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Last 7 Days News : SU MO TU WE TH FR SA All News

Sunday, January 19, 2003
Microsoft offers CD copy-protection!


Microsoft Corp. announced on Saturday the introduction of new digital rights software aimed at helping music labels control unauthorized copying of CDs, one of the biggest thorns in the ailing industry’s side.

STUNG BY THE common practice of consumers copying, or “burning,” new versions of a store-bought CD onto recordable CDs, music companies have invested heavily in copy-protection technologies that have mainly backfired or annoyed customers.

For example, most copy-proof CDs are designed so that they cannot be played on a PC, but often this prevents playback on portable devices and car stereos too.

Last year, some resourceful software enthusiasts cracked Sony Music’s proprietary technology simply by scribbling a magic marker pen around the edges of the disc, thus enabling playback on any device.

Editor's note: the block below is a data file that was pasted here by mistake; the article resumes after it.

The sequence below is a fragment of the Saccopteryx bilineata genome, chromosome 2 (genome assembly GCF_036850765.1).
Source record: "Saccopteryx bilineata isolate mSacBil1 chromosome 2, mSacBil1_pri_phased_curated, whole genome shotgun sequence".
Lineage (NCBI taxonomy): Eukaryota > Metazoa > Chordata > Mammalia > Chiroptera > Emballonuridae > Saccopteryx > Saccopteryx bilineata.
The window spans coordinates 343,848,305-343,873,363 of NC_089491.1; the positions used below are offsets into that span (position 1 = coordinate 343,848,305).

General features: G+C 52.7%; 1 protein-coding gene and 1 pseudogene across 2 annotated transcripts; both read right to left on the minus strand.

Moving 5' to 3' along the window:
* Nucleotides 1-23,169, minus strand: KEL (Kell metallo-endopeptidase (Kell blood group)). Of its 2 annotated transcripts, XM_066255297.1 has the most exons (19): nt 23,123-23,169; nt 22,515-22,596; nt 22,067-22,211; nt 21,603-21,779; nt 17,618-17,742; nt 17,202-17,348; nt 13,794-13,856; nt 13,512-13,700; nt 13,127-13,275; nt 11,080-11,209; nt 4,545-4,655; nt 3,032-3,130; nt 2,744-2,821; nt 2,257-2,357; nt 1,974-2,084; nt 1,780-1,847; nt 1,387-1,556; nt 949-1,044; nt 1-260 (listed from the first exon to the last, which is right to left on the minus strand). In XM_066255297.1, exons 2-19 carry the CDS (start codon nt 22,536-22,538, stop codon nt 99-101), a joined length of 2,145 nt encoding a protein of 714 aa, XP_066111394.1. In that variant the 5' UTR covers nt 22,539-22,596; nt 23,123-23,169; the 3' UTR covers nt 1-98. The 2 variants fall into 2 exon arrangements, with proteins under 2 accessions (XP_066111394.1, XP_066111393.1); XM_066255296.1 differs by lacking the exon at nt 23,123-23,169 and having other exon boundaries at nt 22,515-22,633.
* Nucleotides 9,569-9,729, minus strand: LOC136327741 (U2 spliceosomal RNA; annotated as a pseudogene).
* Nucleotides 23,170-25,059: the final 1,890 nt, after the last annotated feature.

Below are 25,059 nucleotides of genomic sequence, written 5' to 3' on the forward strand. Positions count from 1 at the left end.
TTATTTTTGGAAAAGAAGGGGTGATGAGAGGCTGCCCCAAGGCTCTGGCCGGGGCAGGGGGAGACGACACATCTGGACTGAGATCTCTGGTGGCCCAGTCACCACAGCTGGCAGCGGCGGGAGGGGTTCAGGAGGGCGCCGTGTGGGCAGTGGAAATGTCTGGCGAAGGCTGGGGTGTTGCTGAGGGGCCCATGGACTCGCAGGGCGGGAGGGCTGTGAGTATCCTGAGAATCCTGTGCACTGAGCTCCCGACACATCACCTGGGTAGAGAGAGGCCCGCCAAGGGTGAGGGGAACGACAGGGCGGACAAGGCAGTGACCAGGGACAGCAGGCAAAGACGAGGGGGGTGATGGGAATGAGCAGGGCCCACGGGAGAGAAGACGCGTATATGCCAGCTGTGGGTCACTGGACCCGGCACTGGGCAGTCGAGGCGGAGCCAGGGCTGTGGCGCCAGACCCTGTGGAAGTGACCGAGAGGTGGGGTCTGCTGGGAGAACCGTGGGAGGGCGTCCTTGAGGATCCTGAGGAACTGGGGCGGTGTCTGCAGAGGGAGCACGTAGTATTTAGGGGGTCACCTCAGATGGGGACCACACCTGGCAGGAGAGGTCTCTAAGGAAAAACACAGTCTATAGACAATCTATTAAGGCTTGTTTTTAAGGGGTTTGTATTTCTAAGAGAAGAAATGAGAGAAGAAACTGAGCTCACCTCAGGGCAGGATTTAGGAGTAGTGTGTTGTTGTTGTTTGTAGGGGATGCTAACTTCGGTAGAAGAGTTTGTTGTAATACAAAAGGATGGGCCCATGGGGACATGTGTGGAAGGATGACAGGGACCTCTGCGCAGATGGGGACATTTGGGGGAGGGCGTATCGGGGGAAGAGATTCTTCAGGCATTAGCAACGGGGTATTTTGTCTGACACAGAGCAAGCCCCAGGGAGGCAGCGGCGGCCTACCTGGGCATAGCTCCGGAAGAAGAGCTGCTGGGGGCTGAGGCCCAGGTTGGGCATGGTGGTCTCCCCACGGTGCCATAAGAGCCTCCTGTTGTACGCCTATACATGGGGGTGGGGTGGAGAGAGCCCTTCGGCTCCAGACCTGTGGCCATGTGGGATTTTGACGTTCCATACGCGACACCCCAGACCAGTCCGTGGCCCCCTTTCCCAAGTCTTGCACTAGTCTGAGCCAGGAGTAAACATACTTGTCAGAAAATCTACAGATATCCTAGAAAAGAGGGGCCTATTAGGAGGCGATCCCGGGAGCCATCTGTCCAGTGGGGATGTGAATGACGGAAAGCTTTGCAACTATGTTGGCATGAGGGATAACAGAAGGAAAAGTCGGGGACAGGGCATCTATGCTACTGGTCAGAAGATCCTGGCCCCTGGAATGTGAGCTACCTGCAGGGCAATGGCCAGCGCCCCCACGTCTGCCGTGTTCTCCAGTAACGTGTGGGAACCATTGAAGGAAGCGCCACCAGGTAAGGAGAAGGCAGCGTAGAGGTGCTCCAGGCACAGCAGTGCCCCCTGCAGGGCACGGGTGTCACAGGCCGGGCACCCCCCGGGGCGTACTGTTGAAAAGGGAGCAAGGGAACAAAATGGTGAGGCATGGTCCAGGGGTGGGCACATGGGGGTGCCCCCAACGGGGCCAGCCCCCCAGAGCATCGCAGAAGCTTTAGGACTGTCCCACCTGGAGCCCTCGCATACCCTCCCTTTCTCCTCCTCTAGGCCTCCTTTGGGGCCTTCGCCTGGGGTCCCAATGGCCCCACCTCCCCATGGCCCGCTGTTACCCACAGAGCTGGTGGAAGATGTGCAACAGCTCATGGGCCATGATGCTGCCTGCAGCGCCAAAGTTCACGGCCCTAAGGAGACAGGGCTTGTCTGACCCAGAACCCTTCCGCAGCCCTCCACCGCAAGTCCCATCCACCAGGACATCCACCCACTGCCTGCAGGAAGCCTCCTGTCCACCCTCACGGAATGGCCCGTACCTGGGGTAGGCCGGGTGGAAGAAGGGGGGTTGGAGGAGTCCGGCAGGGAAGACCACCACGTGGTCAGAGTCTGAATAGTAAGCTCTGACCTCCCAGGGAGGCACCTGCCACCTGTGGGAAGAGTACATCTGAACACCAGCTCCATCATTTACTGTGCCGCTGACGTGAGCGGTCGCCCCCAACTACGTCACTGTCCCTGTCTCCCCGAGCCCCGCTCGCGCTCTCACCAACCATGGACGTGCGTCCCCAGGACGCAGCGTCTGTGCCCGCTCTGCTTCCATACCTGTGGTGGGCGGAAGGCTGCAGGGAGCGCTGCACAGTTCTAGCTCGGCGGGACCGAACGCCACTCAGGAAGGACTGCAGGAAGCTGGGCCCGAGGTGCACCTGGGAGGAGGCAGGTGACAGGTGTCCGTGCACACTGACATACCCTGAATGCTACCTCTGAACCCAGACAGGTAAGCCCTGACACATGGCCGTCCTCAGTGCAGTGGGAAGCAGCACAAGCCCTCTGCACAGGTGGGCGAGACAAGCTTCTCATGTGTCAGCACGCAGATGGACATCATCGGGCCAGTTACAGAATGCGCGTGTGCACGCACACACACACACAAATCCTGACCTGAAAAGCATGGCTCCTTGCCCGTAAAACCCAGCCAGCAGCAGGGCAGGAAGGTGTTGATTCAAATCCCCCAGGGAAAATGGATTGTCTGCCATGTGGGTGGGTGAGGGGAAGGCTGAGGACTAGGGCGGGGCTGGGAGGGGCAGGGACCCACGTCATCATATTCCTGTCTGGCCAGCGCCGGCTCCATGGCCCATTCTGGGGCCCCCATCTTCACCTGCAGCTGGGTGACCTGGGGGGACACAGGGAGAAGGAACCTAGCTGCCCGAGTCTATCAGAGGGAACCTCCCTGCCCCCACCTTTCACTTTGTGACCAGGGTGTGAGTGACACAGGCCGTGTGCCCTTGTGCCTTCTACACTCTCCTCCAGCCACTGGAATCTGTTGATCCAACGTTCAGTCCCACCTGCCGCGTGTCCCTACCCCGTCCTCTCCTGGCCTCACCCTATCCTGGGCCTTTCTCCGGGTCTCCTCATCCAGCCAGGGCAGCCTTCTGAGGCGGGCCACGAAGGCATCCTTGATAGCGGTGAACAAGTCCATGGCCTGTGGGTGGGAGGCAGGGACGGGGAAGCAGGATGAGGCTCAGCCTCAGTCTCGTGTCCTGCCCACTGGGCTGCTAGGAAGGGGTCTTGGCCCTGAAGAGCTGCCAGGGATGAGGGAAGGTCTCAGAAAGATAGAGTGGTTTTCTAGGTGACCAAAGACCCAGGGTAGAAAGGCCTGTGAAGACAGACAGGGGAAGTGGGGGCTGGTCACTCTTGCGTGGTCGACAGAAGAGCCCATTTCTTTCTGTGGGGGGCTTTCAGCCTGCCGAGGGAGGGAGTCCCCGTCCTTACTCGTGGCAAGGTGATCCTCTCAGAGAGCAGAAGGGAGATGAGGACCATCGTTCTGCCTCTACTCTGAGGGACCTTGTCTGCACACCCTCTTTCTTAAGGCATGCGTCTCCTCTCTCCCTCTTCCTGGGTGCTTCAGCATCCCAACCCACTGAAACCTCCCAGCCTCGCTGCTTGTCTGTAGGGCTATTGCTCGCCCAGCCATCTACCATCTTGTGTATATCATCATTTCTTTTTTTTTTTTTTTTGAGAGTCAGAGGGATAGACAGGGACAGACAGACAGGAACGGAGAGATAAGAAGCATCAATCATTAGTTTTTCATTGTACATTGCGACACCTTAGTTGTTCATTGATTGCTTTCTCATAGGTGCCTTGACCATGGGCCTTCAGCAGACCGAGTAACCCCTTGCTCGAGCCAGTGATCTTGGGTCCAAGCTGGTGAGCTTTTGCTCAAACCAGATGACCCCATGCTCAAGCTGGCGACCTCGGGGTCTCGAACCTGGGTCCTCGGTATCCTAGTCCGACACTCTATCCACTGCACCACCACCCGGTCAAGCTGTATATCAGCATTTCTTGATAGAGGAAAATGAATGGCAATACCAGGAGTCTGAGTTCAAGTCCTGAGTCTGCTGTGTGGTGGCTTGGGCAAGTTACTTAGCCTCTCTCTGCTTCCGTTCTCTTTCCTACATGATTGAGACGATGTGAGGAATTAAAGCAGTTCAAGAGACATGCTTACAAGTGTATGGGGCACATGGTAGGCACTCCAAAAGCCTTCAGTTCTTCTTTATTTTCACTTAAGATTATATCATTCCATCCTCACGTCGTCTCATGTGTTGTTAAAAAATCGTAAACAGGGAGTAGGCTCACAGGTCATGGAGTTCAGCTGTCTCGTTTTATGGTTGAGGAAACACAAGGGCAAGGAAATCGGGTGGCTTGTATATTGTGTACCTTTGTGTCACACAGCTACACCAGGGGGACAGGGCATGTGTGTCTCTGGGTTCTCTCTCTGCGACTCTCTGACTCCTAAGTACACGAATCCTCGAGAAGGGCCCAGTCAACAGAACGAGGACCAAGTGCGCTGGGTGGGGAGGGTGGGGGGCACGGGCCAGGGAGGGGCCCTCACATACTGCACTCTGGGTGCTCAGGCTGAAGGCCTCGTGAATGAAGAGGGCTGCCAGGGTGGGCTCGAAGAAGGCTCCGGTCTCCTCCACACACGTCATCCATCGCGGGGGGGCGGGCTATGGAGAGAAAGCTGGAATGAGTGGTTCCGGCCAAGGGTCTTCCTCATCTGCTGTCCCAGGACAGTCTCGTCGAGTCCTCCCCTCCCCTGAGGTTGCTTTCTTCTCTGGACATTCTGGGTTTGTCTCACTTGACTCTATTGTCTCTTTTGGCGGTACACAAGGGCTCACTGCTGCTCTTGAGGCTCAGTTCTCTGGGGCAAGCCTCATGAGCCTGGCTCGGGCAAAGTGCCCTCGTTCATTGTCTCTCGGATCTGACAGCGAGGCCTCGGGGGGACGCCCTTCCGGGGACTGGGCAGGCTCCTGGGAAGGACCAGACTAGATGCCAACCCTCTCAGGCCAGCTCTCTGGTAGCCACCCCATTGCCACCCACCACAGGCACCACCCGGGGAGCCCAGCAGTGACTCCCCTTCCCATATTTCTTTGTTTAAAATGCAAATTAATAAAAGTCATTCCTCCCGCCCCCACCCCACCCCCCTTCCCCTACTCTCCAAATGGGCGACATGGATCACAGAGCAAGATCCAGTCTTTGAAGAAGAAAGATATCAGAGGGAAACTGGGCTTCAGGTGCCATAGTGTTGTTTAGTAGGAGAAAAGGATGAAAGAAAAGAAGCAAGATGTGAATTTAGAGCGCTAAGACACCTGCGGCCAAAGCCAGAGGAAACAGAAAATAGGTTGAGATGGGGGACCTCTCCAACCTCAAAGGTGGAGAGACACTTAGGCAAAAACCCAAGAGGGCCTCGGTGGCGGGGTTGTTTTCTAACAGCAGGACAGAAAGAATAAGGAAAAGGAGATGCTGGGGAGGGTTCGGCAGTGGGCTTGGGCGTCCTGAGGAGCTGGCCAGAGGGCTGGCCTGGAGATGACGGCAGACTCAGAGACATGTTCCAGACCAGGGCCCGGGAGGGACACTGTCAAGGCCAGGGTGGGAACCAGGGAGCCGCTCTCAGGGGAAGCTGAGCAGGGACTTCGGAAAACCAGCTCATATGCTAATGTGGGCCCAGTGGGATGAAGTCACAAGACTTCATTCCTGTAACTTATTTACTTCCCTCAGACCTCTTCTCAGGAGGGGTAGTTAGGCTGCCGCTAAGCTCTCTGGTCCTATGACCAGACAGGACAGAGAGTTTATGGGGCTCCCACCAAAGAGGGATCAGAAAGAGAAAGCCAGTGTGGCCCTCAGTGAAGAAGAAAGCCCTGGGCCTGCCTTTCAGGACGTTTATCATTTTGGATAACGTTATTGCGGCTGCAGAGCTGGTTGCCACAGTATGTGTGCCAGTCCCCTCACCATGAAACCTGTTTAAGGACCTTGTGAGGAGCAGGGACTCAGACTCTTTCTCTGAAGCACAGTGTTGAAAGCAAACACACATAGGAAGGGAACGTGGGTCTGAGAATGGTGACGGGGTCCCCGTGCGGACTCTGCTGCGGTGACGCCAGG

Microsoft believes it may have come up with a solution. The new software is called the Windows Media Data Session Toolkit. It enables music labels to lay songs onto a copy-controlled CD in multiple layers, one that would permit normal playback on a stereo and a PC.

$500 MILLION INVESTMENT

The PC layer, laid digitally on the same disc, can be modified by the content provider, so that they could prevent, for example, burning songs onto another CD, said David Fester, general manager, digital media entertainment for Microsoft.

Universal Music and EMI, two of the biggest record labels in the world, “are very excited about this because it enables the industry to build a CD with their own protections built in,” he said, speaking at the Midem music conference in southern France.

Microsoft has invested $500 million in digital rights management, or DRM, for music, Fester said. The Toolkit was co-developed with technology partners Phoenix-based SunnComm Technologies and France’s MPO International Group, he added.

Microsoft is making a concerted push into DRM, a hotly contested new field. Technology and media companies, such as Microsoft, Sony, Philips and Real Networks, are looking to build a business out of securing copyright protections across the Internet and other digital media.

Micrososft has discussed plans for an upcoming operating system, code-named “Palladium,” that will seek to put user controls on all bits of information they store on a computer document, from medical records to billing information.


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